Postmenopausal HT may reduce risk of falls

Women who use hormone replacement therapy after menopause have better balance and are less likely to fall than nonusers.

Continuous use of hormone therapy (HT) after menopause is associated with improved postural balance.

Incidence of falls among HT users is about half that of nonusers.

Postmenopausal women who use hormone therapy (HT) have better balance and are almost 50% less likely to fall than nonusers, according to the findings of an analytical cross-sectional study from Brazil.

Two hundred twenty-five postmenopausal women between the ages of 45 and 75 years were assigned to either of 2 groups: continuous users of HT during the previous 6 months and nonusers of HT during the same period.

Almost 62% of the participants reported a fall in the previous 2 years, but HT users were about half as likely as nonusers to have fallen. No real differences existed between the groups in the number of falls that resulted in fractures or in fracture site.

Women using HT tended to be younger by about 4 years, were menopausal for a shorter period of time (5 vs 10 years), and were more likely to have normal bone mass than nonusers, all of which, the investigators concede, could have interfered with results. Nevertheless, after correcting risk for influential variables, incidence of falls remained lower among HT users than nonusers.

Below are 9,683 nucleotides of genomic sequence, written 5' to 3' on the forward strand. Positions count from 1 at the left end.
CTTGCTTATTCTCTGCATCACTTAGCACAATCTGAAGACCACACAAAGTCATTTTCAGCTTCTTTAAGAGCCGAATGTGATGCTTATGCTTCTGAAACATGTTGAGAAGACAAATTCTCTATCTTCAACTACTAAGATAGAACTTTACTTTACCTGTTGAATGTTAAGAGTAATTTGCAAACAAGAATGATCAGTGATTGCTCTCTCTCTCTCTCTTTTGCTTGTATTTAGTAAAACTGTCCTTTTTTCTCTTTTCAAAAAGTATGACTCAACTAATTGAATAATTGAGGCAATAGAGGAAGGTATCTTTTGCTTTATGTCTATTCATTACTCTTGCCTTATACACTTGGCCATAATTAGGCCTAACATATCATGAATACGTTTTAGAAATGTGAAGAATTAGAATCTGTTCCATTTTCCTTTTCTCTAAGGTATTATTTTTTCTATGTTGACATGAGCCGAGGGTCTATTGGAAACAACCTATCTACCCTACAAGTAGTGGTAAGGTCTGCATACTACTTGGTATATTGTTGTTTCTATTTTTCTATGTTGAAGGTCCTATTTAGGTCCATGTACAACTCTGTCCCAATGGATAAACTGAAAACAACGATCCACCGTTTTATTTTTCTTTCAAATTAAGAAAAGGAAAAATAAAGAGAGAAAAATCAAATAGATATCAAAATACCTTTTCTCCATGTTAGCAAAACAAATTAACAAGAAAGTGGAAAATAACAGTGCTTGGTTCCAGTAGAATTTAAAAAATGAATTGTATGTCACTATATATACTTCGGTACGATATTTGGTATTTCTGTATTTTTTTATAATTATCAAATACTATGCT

Although the authors could find no differences on functional assessment using the Romberg test, objective laboratory assessment using force platforms showed less amplitude in both latero-lateral and antero-posterior body oscillation and a smaller dislocation area among HT users than among nonusers.

A crouching test revealed that about half the women overall had adequate strength in the lower limbs, with no difference between the groups in muscle power in the lower limbs, particularly in the thigh muscles.

Limitations of the study, published online June 4 in Menopause, include reliance on self-report and that the women were a special population: All attended a university hospital-affiliated outpatient clinic specializing in menopausal care. Thus, the results may not be applicable to other populations.

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